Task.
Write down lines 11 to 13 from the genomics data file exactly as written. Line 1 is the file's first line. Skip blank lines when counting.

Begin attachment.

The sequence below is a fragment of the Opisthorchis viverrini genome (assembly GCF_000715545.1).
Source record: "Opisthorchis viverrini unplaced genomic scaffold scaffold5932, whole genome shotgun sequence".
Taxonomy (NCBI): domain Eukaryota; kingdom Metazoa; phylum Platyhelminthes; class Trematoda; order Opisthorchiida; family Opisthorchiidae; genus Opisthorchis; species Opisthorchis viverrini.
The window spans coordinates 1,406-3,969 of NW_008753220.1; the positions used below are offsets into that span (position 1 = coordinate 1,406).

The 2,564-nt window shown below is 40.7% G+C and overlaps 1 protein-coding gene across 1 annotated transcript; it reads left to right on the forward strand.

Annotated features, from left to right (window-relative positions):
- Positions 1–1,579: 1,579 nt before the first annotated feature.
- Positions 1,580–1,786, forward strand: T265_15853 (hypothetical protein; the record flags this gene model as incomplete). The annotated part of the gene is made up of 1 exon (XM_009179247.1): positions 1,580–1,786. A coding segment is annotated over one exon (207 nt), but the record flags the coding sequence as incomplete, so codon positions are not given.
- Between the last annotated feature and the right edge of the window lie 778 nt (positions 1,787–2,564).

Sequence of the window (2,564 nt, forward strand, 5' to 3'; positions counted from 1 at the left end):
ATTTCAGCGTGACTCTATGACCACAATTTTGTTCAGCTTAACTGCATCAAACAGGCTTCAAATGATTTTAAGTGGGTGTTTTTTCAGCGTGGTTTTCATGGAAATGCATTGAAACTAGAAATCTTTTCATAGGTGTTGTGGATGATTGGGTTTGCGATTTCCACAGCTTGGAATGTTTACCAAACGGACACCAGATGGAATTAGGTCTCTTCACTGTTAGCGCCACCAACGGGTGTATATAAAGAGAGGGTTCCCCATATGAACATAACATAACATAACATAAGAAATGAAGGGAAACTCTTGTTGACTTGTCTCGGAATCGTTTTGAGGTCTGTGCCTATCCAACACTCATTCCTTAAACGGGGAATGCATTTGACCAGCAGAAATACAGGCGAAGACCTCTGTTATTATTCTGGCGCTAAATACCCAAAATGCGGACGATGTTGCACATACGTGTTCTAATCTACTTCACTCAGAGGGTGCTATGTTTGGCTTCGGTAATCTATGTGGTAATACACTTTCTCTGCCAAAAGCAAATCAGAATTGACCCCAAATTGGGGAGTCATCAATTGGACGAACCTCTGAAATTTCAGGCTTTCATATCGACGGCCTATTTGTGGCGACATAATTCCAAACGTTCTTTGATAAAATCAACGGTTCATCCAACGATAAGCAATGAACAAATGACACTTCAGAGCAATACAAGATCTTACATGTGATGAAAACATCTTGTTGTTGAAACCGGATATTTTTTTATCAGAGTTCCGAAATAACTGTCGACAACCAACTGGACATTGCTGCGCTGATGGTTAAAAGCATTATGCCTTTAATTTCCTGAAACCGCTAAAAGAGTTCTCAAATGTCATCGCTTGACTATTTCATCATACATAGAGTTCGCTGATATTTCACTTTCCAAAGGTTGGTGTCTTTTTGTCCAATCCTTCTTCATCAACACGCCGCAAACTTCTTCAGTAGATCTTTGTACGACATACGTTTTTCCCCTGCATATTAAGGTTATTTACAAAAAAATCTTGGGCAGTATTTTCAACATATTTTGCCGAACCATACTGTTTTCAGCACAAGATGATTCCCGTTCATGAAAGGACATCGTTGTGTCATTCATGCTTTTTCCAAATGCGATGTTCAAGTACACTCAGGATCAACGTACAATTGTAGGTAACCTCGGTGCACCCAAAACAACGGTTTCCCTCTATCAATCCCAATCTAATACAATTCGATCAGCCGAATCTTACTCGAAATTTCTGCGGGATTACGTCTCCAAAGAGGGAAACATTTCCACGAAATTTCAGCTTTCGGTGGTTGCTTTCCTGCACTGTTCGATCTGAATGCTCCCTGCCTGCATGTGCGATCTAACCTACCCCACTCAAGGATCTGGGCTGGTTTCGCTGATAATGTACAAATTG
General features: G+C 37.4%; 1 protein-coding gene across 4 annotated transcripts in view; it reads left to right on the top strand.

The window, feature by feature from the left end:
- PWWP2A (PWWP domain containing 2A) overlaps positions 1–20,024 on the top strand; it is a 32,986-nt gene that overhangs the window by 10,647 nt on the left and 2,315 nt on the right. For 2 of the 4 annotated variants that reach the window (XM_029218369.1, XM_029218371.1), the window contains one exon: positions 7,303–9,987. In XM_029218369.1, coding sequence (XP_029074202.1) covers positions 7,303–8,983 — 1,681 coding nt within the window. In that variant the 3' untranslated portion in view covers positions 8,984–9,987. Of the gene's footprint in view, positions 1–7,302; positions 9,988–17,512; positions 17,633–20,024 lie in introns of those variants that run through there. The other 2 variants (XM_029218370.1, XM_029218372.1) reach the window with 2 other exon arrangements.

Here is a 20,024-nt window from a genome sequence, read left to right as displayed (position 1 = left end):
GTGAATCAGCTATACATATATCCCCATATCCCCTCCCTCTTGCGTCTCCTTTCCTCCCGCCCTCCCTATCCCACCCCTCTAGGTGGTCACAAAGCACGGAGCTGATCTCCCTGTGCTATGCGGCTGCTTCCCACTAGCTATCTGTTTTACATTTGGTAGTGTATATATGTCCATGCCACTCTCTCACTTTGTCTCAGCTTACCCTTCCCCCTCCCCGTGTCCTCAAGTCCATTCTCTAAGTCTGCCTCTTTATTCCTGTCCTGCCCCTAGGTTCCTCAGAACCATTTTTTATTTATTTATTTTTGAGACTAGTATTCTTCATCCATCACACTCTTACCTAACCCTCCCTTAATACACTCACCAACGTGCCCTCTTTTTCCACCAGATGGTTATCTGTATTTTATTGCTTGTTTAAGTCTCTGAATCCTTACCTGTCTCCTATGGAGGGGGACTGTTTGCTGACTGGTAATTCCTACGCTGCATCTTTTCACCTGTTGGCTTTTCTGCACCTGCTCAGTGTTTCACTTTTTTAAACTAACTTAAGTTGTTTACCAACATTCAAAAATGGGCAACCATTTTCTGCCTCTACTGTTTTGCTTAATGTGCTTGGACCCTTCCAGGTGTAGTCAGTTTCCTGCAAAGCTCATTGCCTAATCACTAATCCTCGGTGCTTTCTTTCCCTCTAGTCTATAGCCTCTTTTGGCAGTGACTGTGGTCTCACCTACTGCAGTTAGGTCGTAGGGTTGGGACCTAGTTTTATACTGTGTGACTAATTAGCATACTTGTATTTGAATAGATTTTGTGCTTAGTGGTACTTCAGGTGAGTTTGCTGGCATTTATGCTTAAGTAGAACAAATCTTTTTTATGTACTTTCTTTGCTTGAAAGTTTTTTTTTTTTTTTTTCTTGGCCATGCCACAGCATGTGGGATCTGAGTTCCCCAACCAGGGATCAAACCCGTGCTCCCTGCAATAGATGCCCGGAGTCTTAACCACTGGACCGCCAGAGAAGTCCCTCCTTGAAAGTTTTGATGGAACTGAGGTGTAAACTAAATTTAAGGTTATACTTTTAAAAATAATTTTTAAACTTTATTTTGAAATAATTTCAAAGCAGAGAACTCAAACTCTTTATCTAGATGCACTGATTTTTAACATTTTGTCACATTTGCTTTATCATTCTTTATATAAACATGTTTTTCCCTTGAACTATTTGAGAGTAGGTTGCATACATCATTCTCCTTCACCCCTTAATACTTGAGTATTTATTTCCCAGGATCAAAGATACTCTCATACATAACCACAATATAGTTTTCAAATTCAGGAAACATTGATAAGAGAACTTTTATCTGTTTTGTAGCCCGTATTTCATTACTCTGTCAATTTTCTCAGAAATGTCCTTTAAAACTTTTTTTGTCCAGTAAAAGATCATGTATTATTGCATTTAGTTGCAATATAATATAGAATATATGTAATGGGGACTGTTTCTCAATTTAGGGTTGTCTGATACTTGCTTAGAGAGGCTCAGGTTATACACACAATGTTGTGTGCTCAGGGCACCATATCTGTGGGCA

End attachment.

ATTTCAGCGTGACTCTATGACCACAATTTTGTTCAGCTTAACTGCATCAAACAGGCTTCAAATGATTTTAAGTGGGTGTTTTTTCAGCGTGGTTTTCATGGAAATGCATTGAAACTAGAAATCTTTTCATAGGTGTTGTGGATGATTGGGTTTGCGATTTCCACAGCTTGGAATGTTTACCAAACGGACACCAGATGGAATTAGGTCTCTTCACTGTTAGCGCCACCAACGGGTGTATATAAAGAGAGGGTTCCCCATATGAACATAACATAACATAACATAAGAAATGAAGGGAAACTCTTGTTGACTTGTCTCGGAATCGTTTTGAGGTCTGTGCCTATCCAACACTCATTCCTTAAACGGGGAATGCATTTGACCAGCAGAAATACAGGCGAAGACCTCTGTTATTATTCTGGCGCTAAATACCCAAAATGCGGACGATGTTGCACATACGTGTTCTAATCTACTTCACTCAGAGGGTGCTATGTTTGGCTTCGGTAATCTATGTGGTAATACACTTTCTCTGCCAAAAGCAAATCAGAATTGACCCCAAATTGGGGAGTCATCAATTGGACGAACCTCTGAAATTTCAGGCTTTCATATCGACGGCCTATTTGTGGCGACATAATTCCAAACGTTCTTTGATAAAATCAACGGTTCATCCAACGATAAGCAATGAACAAATGACACTTCAGAGCAATACAAGATCTTACATGTGATGAAAACATCTTGTTGTTGAAACCGGATATTTTTTTATCAGAGTTCCGAAATAACTGTCGACAACCAACTGGACATTGCTGCGCTGATGGTTAAAAGCATTATGCCTTTAATTTCCTGAAACCGCTAAAAGAGTTCTCAAATGTCATCGCTTGACTATTTCATCATACATAGAGTTCGCTGATATTTCACTTTCCAAAGGTTGGTGTCTTTTTGTCCAATCCTTCTTCATCAACACGCCGCAAACTTCTTCAGTAGATCTTTGTACGACATACGTTTTTCCCCTGCATATTAAGGTTATTTACAAAAAAATCTTGGGCAGTATTTTCAACATATTTTGCCGAACCATACTGTTTTCAGCACAAGATGATTCCCGTTCATGAAAGGACATCGTTGTGTCATTCATGCTTTTTCCAAATGCGATGTTCAAGTACACTCAGGATCAACGTACAATTGTAGGTAACCTCGGTGCACCCAAAACAACGGTTTCCCTCTATCAATCCCAATCTAATACAATTCGATCAGCCGAATCTTACTCGAAATTTCTGCGGGATTACGTCTCCAAAGAGGGAAACATTTCCACGAAATTTCAGCTTTCGGTGGTTGCTTTCCTGCACTGTTCGATCTGAATGCTCCCTGCCTGCATGTGCGATCTAACCTACCCCACTCAAGGATCTGGGCTGGTTTCGCTGATAATGTACAAATTG
General features: G+C 37.4%; 1 protein-coding gene across 4 annotated transcripts in view; it reads left to right on the top strand.

The window, feature by feature from the left end: